Charles Quackenbush, a four-term Republican Assemblyman who was elected state insurance commissioner in 1994, was once viewed as the great statewide hope of the California GOP.
As commissioner, he was the lone constitutional officer among a group of statewide Democrats, and he was being groomed by the political pros for higher office. Handsome, fit and telegenic, a former helicopter pilot and Army captain, Quackenbush seemed like a natural contender.
But in 2000, he ran into a political storm. News reports delved into his activities as commissioner, revealed in part by a whistleblower from within the Department of Insurance.
According to testimony before a Democrat-controlled Legislature, Quackenbush allowed insurance industry fees, intended for nonprofit and educational purposes, to be used instead for his own political benefit, which included statewide television commercials. A number of funds had been set up to assist public education and research, but which wound up being exploited and mishandled by some within the department or with close ties to the department.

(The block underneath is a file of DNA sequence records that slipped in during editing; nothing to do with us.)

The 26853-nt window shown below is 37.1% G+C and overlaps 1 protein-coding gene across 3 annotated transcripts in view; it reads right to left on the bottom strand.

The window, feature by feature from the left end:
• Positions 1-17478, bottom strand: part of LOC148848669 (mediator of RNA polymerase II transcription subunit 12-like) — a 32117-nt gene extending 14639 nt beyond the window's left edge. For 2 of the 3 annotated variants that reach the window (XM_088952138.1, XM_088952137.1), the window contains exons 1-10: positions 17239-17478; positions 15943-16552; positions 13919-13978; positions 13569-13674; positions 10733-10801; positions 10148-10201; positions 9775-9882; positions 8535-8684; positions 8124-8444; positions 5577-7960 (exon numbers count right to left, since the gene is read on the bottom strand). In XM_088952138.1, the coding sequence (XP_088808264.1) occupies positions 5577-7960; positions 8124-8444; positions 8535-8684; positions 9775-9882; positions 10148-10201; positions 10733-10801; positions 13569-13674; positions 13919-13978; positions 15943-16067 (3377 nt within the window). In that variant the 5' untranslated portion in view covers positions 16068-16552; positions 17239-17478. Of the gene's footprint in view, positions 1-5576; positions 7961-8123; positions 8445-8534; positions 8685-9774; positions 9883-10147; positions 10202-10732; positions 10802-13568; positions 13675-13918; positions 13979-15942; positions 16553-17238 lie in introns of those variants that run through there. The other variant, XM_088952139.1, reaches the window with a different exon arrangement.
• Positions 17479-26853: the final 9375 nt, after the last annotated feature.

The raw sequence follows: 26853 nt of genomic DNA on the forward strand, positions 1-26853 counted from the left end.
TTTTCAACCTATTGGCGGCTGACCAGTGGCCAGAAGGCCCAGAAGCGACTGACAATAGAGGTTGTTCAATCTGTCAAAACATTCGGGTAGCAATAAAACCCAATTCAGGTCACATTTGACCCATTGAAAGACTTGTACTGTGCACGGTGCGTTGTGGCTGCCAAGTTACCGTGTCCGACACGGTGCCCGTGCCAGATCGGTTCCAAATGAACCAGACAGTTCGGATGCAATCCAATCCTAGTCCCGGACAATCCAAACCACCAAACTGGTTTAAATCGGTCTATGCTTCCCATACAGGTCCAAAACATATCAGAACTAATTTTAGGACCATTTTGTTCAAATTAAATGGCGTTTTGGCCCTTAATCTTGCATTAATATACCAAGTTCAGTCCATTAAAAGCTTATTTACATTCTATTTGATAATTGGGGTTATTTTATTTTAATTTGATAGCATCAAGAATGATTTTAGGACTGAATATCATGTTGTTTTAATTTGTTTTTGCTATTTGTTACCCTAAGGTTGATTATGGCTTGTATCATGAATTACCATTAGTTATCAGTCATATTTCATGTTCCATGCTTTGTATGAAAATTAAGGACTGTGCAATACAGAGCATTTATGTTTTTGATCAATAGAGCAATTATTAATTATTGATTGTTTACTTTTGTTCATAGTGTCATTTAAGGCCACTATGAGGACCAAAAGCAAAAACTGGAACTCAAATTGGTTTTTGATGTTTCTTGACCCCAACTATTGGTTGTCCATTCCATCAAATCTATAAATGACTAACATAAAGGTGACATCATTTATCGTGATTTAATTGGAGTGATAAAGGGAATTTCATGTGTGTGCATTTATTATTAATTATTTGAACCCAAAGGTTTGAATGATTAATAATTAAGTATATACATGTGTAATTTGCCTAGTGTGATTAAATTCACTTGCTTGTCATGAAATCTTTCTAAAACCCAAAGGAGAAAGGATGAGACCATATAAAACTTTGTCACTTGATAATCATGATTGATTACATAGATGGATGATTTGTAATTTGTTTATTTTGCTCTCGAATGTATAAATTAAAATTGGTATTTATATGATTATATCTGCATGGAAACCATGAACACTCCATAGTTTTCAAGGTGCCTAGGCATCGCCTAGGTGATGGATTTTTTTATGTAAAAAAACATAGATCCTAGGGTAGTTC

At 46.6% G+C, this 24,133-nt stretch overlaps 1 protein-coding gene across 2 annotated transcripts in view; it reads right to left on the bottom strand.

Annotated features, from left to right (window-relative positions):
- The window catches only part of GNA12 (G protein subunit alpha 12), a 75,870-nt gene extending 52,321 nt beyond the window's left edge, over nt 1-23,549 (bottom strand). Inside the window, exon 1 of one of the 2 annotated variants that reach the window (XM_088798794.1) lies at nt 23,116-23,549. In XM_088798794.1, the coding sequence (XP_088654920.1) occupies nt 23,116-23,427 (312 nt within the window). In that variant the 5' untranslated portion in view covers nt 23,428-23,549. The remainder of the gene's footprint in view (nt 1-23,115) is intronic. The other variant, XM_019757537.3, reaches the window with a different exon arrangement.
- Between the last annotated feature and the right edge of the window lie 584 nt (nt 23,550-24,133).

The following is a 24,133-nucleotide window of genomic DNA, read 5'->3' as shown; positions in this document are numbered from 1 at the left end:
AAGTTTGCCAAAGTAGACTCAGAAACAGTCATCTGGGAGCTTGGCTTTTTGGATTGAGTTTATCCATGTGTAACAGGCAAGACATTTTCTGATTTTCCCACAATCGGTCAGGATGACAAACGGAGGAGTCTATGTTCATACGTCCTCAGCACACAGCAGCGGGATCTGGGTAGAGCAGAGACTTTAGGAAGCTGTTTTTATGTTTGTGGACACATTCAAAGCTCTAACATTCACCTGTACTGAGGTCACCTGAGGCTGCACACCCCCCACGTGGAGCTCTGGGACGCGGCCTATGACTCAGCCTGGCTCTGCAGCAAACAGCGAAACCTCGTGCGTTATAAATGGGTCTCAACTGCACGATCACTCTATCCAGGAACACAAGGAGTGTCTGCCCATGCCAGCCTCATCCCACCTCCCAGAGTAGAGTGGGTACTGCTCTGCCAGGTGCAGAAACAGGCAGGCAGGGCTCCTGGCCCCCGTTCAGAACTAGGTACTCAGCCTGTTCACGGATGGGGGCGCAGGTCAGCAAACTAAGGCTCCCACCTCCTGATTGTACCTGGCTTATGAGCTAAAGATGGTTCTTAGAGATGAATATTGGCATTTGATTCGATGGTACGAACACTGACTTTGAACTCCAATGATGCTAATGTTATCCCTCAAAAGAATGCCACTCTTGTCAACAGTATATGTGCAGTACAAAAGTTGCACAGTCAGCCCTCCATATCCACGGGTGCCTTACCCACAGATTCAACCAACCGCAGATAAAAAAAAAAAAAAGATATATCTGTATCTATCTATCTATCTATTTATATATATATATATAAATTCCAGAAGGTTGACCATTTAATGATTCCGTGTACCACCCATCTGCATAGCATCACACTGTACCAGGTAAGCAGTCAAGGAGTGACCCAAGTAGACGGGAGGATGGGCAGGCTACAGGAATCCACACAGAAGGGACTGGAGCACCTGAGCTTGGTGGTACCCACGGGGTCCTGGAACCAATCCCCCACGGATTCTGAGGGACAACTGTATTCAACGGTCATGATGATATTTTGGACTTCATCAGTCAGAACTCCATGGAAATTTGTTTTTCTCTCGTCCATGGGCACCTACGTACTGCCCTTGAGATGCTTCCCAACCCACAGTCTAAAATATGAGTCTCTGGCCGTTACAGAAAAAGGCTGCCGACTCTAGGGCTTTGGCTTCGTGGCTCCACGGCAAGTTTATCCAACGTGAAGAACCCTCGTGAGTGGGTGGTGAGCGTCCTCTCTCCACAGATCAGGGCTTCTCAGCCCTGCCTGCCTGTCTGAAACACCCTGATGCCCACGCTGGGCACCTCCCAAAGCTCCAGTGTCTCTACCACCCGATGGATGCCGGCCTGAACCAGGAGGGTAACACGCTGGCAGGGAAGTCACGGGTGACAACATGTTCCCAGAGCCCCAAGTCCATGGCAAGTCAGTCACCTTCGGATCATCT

It was also alleged that following the devastating Northridge earthquake in 1994, Quackenbush allowed insurers to compensate their policyholders at a lower than acceptable levels.
Faced with impeachment and several expanding investigations, Quackenbush resigned his office on July 10, 2000. Two years later, in 2002, prosecutors said there was insufficient evidence to charge him with wrongdoing.
After his resignation, Quackenbush left California – he had lived in Rio Linda north of Sacramento – and moved to Hawaii. He also lived briefly in Ohio. In 2005, he moved to Lee County, Florida, which includes Fort Myers and Bonita Springs, and became a sheriff’s deputy – first as a reserve deputy, then as a full-time law enforcement officer. Quackenbush also planned to become a helicopter pilot for the Lee County Sheriff’s Department.
The 55-year-old Quackenbush had largely avoided the public eye until 2008, when he shot and critically wounded a suspect in a domestic disturbance who allegedly was resisting arrest. Quackenbush was cleared of any wrongdoing.
Also in 2008, some $6.5 million in disputed funds that had been collected during the Quackenbush era was ordered used for its original purpose – investigating seismic risks.
The money from the fund, California Research and Assistance Fund, a nonprofit that was being dissolved in the wake of Quackenbush’s departure, was ordered dispensed by the state Seismic Safety Commission in the form of grants and contracts.